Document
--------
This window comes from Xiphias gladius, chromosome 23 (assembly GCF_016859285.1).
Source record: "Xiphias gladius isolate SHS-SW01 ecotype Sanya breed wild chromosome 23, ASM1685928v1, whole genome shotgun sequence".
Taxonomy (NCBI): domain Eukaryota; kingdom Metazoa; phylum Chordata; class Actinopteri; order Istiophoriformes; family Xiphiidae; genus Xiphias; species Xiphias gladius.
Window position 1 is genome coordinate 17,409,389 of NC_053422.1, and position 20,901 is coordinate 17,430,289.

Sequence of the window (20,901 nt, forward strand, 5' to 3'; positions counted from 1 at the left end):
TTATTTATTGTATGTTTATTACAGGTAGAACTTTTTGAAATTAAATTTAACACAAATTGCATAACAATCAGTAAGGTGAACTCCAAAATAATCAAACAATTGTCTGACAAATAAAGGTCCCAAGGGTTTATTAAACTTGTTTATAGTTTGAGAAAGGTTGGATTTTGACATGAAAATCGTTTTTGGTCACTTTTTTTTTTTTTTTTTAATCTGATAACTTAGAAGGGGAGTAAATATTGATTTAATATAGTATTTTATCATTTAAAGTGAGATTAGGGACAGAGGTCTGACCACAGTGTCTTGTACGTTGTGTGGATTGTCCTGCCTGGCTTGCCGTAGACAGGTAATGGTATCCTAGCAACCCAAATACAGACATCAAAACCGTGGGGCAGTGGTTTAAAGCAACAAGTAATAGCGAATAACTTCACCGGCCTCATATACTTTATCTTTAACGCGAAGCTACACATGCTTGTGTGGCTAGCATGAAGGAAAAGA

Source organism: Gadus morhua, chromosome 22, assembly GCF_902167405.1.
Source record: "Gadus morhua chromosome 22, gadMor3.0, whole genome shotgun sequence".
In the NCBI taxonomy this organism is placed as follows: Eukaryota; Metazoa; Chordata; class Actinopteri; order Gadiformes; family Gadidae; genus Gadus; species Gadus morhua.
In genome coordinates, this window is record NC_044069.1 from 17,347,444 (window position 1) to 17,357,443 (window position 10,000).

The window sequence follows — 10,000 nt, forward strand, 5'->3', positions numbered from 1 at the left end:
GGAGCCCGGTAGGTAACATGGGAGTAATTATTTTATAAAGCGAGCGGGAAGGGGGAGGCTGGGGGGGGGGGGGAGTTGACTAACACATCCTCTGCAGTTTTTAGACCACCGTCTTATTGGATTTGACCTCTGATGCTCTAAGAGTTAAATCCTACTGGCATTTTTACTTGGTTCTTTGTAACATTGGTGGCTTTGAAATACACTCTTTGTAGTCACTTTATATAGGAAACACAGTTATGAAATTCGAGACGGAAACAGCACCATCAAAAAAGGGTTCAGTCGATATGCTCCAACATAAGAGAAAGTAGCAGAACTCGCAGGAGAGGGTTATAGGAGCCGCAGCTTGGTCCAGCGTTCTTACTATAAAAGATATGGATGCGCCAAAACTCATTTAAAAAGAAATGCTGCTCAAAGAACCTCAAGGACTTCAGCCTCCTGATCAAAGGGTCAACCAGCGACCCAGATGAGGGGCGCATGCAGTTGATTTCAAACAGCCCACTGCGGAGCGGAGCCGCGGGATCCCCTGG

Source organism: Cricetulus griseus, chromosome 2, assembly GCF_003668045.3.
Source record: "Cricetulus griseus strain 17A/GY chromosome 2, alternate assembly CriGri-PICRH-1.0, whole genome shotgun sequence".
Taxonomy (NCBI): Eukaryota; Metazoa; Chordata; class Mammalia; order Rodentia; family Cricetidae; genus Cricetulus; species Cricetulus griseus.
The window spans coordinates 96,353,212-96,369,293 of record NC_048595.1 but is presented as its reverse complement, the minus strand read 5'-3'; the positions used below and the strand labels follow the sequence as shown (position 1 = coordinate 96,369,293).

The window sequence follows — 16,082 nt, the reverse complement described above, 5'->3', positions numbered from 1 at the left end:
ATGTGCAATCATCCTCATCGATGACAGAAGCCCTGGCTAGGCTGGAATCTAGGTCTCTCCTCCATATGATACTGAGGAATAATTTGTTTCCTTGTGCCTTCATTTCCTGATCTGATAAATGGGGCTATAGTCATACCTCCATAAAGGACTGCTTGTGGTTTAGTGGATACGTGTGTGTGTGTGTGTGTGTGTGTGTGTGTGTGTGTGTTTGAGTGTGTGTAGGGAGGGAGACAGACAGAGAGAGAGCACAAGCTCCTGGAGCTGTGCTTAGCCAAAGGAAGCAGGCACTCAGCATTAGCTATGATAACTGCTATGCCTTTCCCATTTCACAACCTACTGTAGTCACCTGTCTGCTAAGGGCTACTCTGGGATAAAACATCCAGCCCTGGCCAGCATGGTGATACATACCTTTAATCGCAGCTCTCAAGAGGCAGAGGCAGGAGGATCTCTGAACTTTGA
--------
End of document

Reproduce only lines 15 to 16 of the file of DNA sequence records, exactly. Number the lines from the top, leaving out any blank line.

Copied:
Taxonomy (NCBI): Eukaryota; Metazoa; Chordata; class Mammalia; order Rodentia; family Cricetidae; genus Cricetulus; species Cricetulus griseus.
The window spans coordinates 96,353,212-96,369,293 of record NC_048595.1 but is presented as its reverse complement, the minus strand read 5'-3'; the positions used below and the strand labels follow the sequence as shown (position 1 = coordinate 96,369,293).